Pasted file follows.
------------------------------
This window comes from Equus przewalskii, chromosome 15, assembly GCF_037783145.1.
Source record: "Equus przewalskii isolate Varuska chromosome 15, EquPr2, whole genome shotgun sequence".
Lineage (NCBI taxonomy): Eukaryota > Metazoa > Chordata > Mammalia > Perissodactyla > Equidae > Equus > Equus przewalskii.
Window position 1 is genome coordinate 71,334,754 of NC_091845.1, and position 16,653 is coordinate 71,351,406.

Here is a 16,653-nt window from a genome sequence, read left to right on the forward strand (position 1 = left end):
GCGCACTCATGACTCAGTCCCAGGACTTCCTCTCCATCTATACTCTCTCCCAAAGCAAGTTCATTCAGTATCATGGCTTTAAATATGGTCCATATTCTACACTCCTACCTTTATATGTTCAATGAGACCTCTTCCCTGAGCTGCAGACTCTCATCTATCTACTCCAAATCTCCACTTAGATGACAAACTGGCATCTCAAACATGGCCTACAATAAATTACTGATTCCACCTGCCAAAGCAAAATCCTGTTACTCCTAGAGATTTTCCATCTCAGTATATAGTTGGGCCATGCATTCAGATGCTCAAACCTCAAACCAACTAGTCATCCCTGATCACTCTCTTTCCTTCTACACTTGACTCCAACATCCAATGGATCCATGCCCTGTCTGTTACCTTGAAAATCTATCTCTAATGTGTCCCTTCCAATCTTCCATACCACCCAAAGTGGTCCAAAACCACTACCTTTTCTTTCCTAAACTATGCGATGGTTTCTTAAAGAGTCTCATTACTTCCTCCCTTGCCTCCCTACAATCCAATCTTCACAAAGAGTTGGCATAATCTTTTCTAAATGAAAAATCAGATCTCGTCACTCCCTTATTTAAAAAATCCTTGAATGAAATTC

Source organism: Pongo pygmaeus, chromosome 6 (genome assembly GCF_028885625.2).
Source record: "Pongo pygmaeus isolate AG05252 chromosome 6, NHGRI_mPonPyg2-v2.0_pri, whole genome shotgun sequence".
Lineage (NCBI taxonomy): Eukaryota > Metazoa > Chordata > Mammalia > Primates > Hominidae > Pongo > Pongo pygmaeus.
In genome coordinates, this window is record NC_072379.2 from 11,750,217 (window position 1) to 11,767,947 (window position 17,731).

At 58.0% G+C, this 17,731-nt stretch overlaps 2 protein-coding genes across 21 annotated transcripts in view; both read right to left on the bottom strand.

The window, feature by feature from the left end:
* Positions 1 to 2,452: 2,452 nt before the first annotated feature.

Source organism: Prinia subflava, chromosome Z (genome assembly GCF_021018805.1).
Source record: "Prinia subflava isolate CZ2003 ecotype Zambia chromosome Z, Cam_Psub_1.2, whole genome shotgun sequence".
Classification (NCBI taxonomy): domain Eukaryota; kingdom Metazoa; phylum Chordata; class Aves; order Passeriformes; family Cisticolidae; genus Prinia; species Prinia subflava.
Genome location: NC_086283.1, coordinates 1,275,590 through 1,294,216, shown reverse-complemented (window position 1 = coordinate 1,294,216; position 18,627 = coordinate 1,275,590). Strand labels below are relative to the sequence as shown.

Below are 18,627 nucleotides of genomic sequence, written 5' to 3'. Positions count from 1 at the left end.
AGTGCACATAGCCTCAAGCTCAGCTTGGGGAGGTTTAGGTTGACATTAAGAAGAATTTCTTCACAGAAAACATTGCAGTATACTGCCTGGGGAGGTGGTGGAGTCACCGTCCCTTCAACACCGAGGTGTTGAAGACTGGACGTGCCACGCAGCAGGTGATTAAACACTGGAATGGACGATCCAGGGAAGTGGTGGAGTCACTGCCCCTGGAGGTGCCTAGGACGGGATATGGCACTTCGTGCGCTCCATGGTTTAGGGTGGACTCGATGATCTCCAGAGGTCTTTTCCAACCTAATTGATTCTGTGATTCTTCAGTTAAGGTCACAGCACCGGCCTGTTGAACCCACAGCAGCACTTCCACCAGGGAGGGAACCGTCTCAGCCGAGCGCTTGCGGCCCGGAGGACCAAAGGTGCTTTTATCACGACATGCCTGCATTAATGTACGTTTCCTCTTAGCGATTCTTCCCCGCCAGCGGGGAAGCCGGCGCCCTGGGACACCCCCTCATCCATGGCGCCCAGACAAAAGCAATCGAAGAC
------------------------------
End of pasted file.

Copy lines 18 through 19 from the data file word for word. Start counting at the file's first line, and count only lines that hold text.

Below are 18,627 nucleotides of genomic sequence, written 5' to 3'. Positions count from 1 at the left end.
AGTGCACATAGCCTCAAGCTCAGCTTGGGGAGGTTTAGGTTGACATTAAGAAGAATTTCTTCACAGAAAACATTGCAGTATACTGCCTGGGGAGGTGGTGGAGTCACCGTCCCTTCAACACCGAGGTGTTGAAGACTGGACGTGCCACGCAGCAGGTGATTAAACACTGGAATGGACGATCCAGGGAAGTGGTGGAGTCACTGCCCCTGGAGGTGCCTAGGACGGGATATGGCACTTCGTGCGCTCCATGGTTTAGGGTGGACTCGATGATCTCCAGAGGTCTTTTCCAACCTAATTGATTCTGTGATTCTTCAGTTAAGGTCACAGCACCGGCCTGTTGAACCCACAGCAGCACTTCCACCAGGGAGGGAACCGTCTCAGCCGAGCGCTTGCGGCCCGGAGGACCAAAGGTGCTTTTATCACGACATGCCTGCATTAATGTACGTTTCCTCTTAGCGATTCTTCCCCGCCAGCGGGGAAGCCGGCGCCCTGGGACACCCCCTCATCCATGGCGCCCAGACAAAAGCAATCGAAGAC